Progressivism eliminates rest and enjoyment at the cultural level, but offers it as a carrot for individuals as long as they go along with the program.
For your Saturday-afternoon unsettling reading, turn to the thoughts of Instapundit reader, security expert Eric Cowperthwaite, regarding the WikiLeaks release of CIA files:
The CIA has built a capability to hack pretty much anything, anywhere. It turns out that they, potentially, have more ability to intrude into servers, computers, smartphones and electronic communications than even the NSA. This capability is now in the hands of people other than the CIA. All the things you’ve read, that seem like science fiction movie plots, are really true. Other people can listen to you via your smart TV, can read your email, turn on the webcam on your laptop, without you ever knowing.
On the same topic, Roger Simon of PJMedia takes up some of the media and political ramifications. This paragraph in particularly caught my eye:
Whatever the case, we all have to do some serious thinking — way beyond the general superficiality and contrived drama of congressional hearings or indeed the quick in-and-out of an op-ed. What is being revealed here is a sea change in the human condition that is almost evolutionary in its implications. What are our lives like without the presumption of privacy? What kind of creatures will we become in this brave new world that appears already to have arrived? It’s not fun to contemplate. Even the medieval peasantry had moments of escape from their feudal lords.
Rather than “evolutionary,” I think I’d go straight to “existential.” As a Christian, the notion of never being entirely alone is not exactly a new one (and not inherently a frightening one). The key question becomes who is listening and why.
There is nothing an omnipotent God needs to sneak from us and no worldly advantage for Him to gain by knowing our secrets. Whatever you’ve thought or done, worse has been thought and done by millions of others. That is not true when the listeners are other people, with their own schemes and selfish interests.
Whatever new technological twists we put on the old plot, the central struggle remains the same for the individual: It’s them versus Him.
The attack on Charles Murray was another step on a path that I was attacked for warning about years ago, and I fear things will get worse before there’s a correction.
Governing under the influence… of progressivism, the persecuted Godfather, sexist perspectives, and opposition to empathy
Open post for podcast.
Noting that some significant portion of the anti-Semitic threats made in the recent past were perpetrated by a left-wing journalist, Kevin Williamson puts his finger on the impression that many conservatives (and, I would hope, clear-eyed moderates and even liberals) are getting:
The Left, for the moment, cannot seriously compete in the theater of ideas. So rather than play the ball, it’s play the man. Socialism failed, but there is some juice to be had from convincing people who are not especially intellectually engaged and who are led by their emotions more than by their intellect — which is to say, most people — that the people pushing ideas contrary to yours are racists and anti-Semites, that they hate women and homosexuals and Muslims and foreigners, that they could not possibly be correct on the policy questions, because they are moral monsters. This is the ad hominem fallacy elevated, if not quite to a creed, then to a general conception of politics. Hence the hoaxes and lies and nonsense.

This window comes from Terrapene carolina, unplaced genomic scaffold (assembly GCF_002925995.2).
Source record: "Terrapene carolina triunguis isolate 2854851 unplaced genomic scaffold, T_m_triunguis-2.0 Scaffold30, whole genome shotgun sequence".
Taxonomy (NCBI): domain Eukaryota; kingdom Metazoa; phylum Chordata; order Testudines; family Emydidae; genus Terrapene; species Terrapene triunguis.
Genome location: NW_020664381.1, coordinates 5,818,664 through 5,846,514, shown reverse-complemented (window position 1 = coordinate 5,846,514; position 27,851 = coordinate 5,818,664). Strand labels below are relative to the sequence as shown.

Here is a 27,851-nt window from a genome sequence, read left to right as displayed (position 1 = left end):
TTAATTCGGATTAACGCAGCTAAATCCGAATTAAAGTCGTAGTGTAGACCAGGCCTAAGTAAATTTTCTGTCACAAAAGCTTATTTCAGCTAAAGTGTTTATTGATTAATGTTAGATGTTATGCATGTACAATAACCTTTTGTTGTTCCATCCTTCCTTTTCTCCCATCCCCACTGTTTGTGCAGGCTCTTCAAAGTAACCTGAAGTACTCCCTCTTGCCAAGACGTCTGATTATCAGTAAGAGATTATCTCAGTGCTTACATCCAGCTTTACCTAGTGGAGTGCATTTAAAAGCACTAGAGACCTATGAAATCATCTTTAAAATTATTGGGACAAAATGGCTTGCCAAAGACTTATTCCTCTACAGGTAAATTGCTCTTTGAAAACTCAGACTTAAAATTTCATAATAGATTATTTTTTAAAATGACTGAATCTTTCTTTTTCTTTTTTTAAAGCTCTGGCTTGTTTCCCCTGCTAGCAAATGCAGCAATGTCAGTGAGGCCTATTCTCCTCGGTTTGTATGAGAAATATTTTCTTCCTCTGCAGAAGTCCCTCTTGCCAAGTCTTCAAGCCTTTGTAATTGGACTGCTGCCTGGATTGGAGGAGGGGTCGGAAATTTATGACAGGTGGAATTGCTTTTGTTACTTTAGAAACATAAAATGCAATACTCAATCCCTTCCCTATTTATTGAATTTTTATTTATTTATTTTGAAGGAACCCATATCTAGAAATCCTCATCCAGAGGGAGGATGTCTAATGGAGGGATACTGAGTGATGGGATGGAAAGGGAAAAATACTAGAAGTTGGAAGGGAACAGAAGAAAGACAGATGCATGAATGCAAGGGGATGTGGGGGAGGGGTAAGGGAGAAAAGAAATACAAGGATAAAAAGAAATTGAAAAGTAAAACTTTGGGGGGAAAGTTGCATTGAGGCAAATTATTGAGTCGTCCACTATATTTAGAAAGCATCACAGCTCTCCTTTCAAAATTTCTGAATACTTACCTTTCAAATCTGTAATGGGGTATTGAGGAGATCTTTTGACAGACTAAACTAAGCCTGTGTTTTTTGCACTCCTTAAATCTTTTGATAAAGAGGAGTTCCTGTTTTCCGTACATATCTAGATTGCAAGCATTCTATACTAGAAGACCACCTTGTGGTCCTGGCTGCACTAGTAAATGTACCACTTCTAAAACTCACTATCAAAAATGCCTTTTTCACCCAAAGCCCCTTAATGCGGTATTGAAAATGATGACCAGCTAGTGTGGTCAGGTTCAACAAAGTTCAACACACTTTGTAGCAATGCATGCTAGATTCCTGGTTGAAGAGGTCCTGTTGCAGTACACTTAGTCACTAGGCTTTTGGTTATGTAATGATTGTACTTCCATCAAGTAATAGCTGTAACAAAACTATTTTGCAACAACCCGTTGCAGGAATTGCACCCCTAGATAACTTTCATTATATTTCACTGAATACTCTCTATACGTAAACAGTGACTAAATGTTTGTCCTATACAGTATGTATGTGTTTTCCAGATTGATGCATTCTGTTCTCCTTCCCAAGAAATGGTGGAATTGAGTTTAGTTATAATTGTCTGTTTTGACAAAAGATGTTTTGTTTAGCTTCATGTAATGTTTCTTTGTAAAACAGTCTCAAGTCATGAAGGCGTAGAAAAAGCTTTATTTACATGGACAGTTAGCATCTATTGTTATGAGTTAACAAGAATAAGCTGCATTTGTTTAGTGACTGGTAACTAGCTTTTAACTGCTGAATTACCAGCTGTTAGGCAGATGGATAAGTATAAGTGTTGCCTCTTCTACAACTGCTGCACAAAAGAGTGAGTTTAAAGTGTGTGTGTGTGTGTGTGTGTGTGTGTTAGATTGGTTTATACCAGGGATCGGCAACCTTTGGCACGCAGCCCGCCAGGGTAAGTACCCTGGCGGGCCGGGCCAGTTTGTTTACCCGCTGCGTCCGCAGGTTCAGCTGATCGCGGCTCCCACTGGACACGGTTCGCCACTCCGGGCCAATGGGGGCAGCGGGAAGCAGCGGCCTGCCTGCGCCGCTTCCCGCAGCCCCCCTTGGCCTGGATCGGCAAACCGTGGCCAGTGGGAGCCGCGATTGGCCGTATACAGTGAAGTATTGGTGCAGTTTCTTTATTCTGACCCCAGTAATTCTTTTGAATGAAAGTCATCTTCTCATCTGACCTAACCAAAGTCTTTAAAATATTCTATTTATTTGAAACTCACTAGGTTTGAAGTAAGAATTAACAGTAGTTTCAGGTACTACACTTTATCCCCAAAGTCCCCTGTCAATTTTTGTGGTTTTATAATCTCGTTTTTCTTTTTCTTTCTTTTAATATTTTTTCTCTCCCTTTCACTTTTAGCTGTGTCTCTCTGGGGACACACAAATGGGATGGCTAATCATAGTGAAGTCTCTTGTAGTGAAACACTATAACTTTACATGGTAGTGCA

Phony hate crimes. Phony hate.
“Play the man.” That is, rather than try to move the ball down the field, hurt the other team’s members so they can’t make any progress, either.
Of course, contact sports have, well, contact, and sometimes it’s difficult to tell how clean a play is or whether a player is going after his or her opponent or merely standing his or her ground in the face of aggression. In policy, the important judgment for spectators is where the emphasis seems to be. Charts and analysis coupled with a bit of roughness is very different from accusations designed to keep people from considering alternatives to one’s preferred perspective.
As one constitutionally disposed (so to speak) to resist the temptations of Donald Trump, I have to say that it’s great to hear sentiments like this from the President of the United States:
President Donald Trump visited a Florida Catholic school on Friday, praising the Catholic education system and touting his support for school choice programs.
“You understand how much your students benefit from full education, one that enriches both the mind and the soul. That’s a good combination,” the president told Bishop John Noonan of Orlando at St. Andrew Catholic School March 3.
Among the most compelling testimonies for school choice that I heard in Rhode Island came from a native American woman who told legislators about rebounding from childhood of abuse and a young adulthood addicted on drugs. She emphasized that, although not Catholic herself, she valued the moral norms and religious foundation that her daughter’s Catholic school provided.
Looking at data, earlier, that suggests that public schools are keeping kids not only from dropping out, but also from transferring to schools outside of the state’s government system until senior year makes me wonder how many of those students needed what that woman thought her daughter needed. Whether the problem is (a) the local economy — affecting both parents’ ability to afford tuition and donors’ ability to finance the education of others’ children — or (b) the government’s move into the private school market with charter schools or (c) the expanding perks that taxpayers subsidize exclusively for government-school students, if children aren’t finding the schools that are right for them, then we’re all worse off for it.
Be sure to check out Elizabeth Nolan Brown’s summary in Reason of some recent research on collective outrage:
Ultimately, the results of Rothschild and Keefer’s five studies were “consistent with recent research showing that outgroup-directed moral outrage can be elicited in response to perceived threats to the ingroup’s moral status,” write the authors. The findings also suggest that “outrage driven by moral identity concerns serves to compensate for the threat of personal or collective immorality” and the cognitive dissonance that it might elicit, and expose a “link between guilt and self-serving expressions of outrage that reflect a kind of ‘moral hypocrisy,’ or at least a non-moral form of anger with a moral facade.”